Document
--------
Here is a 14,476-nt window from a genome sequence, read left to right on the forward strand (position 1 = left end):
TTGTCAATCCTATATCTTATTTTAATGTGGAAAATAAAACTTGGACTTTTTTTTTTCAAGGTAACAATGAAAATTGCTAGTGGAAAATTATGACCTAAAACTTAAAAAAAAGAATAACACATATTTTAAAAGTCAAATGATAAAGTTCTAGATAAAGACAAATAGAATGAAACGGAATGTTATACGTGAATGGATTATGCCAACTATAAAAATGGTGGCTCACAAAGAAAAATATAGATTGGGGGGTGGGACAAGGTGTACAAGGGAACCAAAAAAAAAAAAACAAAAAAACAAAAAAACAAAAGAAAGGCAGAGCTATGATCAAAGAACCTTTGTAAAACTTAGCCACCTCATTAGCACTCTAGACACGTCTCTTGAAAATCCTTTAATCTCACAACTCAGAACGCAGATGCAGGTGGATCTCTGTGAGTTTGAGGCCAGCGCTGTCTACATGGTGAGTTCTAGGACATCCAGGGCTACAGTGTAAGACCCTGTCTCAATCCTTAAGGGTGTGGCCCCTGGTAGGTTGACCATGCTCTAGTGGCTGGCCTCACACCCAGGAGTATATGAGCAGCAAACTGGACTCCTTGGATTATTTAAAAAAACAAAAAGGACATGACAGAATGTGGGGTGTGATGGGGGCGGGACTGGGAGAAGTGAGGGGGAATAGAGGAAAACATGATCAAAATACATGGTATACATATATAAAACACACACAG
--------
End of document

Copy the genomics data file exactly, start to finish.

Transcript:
Here is a 14,476-nt window from a genome sequence, read left to right on the forward strand (position 1 = left end):
TTGTCAATCCTATATCTTATTTTAATGTGGAAAATAAAACTTGGACTTTTTTTTTTCAAGGTAACAATGAAAATTGCTAGTGGAAAATTATGACCTAAAACTTAAAAAAAAGAATAACACATATTTTAAAAGTCAAATGATAAAGTTCTAGATAAAGACAAATAGAATGAAACGGAATGTTATACGTGAATGGATTATGCCAACTATAAAAATGGTGGCTCACAAAGAAAAATATAGATTGGGGGGTGGGACAAGGTGTACAAGGGAACCAAAAAAAAAAAAACAAAAAAACAAAAAAACAAAAGAAAGGCAGAGCTATGATCAAAGAACCTTTGTAAAACTTAGCCACCTCATTAGCACTCTAGACACGTCTCTTGAAAATCCTTTAATCTCACAACTCAGAACGCAGATGCAGGTGGATCTCTGTGAGTTTGAGGCCAGCGCTGTCTACATGGTGAGTTCTAGGACATCCAGGGCTACAGTGTAAGACCCTGTCTCAATCCTTAAGGGTGTGGCCCCTGGTAGGTTGACCATGCTCTAGTGGCTGGCCTCACACCCAGGAGTATATGAGCAGCAAACTGGACTCCTTGGATTATTTAAAAAAACAAAAAGGACATGACAGAATGTGGGGTGTGATGGGGGCGGGACTGGGAGAAGTGAGGGGGAATAGAGGAAAACATGATCAAAATACATGGTATACATATATAAAACACACACAG